Sen., Jon Kyl, R-Ariz., discusses the need to spend more on defense to deter future conflict, missile defense investment, and intermediate range weapons with Defense & Aerospace Report Editor Vago Muradian at the Reagan National Defense Forum at the Ronald Reagan Presidential Library in Simi Valley, Calif. Our coverage as sponsored by L3 Technologies and Leonardo DRS.
Senator John Kyl
Reagan National Defense Forum
Vago Muradian: Welcome to the Defense and Aerospace Report. I’m Vago Muradian here at the Reagan National Defense Forum at the Ronald Reagan Presidential Library in Simi Valley, California, where our coverage is sponsored by Leonardo DRS and L3 Technologies.
It’s my honor to be talking to the soon to be senior Senator from the great state of Arizona, Senator John Kyl. Sir, thanks very much for taking time and talking with us this morning.
Senator John Kyl: My pleasure. Thank you.
Mr. Muradian: Obviously the National Defense Strategy Commission has put its findings out. That’s a big focus of this conversation here. The group cochaired by Ambassador Eric Edelman and the former Chief of Naval Operations Gary Roughead. We had a chance to talk to them in DC for a part of the roll-out process at Johns Hopkins SAIS. One of the points they make is that there needs to be increased sustained investment of almost a trillion dollars in national defense. Otherwise the defense strategy that’s been written by the administration is unsustainable. But they also talk about the grave risks of not doing that. Saying that the United States not only will be unable to support the global rules-based order that’s maintained stability, but also be vulnerable to a potential catastrophic loss. Is that how you and some of your colleagues regard this report?
Senator Kyl: Yes, is the short answer. AS a member of that commission before I reentered the Senate after five years, I would want to emphasize that of the 12 members — half appointed by Democrats, half by Republicans, the Chairman and Ranking of the two Armed Services Committees — our findings were unanimous. We reached a consensus. Now think about that in Washington, DC among Republicans and Democrats. And the consensus was even more striking because it was the first time that I think a commission like this has actually said we could lose a war. And we didn’t mind making the point that this isn’t a matter of prioritizing the things that need to be done. We outlined all of the things that needed to be done and our findings were predicated on the notion that unless we do them all, we will fall further behind in certain cases with Russia and China, and we won’t be able to meet our other obligations with respect to challenges from places like North Korea, Iran, and the terrorist threat.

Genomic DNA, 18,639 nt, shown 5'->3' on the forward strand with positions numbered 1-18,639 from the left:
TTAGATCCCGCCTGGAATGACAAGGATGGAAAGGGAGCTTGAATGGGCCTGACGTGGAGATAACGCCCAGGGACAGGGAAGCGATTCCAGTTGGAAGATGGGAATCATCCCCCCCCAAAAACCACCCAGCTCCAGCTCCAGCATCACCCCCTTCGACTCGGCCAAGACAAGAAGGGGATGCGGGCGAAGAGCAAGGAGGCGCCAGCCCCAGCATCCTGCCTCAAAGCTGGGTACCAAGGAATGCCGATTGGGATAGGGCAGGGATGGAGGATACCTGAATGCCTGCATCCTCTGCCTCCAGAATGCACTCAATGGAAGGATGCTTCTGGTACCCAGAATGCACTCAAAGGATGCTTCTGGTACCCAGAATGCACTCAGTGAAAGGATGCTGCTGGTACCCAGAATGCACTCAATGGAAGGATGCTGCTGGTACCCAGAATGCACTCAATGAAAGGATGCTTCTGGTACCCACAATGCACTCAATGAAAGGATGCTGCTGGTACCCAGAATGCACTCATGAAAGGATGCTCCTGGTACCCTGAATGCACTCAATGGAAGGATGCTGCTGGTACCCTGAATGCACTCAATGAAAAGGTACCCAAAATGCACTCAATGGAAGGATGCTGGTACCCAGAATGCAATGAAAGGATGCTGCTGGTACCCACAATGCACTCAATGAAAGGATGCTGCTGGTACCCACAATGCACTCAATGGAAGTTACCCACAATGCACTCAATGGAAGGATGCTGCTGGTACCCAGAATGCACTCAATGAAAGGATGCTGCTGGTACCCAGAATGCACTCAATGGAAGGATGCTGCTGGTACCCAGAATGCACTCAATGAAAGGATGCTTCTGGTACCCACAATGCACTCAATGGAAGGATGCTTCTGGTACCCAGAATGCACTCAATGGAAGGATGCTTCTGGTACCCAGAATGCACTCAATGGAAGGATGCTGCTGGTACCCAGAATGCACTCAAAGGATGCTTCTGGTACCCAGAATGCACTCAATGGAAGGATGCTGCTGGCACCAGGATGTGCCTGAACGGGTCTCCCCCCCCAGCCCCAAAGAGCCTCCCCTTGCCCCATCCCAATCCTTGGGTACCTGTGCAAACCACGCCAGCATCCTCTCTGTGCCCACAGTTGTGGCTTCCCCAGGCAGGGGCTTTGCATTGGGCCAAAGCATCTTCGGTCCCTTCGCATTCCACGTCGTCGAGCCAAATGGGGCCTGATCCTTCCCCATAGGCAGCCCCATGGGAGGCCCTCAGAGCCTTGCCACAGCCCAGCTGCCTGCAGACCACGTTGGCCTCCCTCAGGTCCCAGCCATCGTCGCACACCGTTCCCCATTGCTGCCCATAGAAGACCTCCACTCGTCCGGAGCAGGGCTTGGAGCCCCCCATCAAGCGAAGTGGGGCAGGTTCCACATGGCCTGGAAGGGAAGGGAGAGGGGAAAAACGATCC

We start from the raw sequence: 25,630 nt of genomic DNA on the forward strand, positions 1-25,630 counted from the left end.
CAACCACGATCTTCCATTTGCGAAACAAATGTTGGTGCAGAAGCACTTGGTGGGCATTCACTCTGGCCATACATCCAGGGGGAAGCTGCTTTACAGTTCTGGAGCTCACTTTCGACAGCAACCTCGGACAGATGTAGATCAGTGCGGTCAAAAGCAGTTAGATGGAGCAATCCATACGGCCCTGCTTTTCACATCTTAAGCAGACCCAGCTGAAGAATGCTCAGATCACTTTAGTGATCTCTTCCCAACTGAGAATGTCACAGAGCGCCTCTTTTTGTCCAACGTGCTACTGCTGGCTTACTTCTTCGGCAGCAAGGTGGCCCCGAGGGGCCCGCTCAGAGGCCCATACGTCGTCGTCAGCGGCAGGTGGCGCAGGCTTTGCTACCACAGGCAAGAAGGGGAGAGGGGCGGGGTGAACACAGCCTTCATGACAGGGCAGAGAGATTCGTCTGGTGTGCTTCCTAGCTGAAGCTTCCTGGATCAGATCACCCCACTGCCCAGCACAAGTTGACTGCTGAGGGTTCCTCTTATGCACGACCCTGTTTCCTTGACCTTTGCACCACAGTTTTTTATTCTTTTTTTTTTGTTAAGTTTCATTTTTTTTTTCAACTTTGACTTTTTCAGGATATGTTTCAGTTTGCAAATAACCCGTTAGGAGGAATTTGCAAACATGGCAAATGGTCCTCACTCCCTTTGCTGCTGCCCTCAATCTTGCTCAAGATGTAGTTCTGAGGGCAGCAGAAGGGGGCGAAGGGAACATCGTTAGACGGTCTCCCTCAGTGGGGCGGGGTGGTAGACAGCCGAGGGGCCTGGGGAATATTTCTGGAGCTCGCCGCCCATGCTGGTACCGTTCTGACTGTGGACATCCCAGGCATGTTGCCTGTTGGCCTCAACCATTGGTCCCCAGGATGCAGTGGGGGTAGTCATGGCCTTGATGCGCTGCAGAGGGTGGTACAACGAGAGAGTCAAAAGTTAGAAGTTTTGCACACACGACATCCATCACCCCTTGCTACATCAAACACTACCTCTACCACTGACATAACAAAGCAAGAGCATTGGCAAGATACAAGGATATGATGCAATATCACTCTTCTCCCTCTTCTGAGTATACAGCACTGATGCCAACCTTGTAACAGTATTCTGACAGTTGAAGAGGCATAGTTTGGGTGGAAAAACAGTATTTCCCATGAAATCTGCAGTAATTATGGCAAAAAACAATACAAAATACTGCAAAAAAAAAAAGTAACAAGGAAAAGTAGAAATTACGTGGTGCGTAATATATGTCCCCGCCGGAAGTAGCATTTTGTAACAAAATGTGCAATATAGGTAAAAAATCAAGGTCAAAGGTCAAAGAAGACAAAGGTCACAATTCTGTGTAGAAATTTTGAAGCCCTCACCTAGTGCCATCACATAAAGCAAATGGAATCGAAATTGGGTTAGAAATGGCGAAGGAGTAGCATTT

So this isn’t a matter of choosing our poison here. This is a matter of having to commit ourselves to do everything that’s necessary to protect American interests.
Mr. Muradian: How do you take that conversation to the American people at the end of the day? The national debt is high and rising, which is something that you also have always looked at through your career. In our past conversations, we’ve talked about the debt, the importance of national security, but also fiscal rectitude.
Democrats now have the House. They’re going to have a different set of priorities ultimately. Nobody wants higher taxes, but increasingly it looks like that’s what may be necessary in order to get us out of this as was the case that, you know, and my condolences on the passing of President Bush, but he had to make a devil’s deal in order to take the nation out of the debt that it was facing at the time, and it potentially cost them reelection to a presidency that he might otherwise have retained.
What’s the way forward here in terms of both making the case to the American people who have been told for the past two decades America’s military is the strongest and the best; on the other hand, that everything will require some very hard choices given some fundamental changes in warfare? So how do you address both of those angles?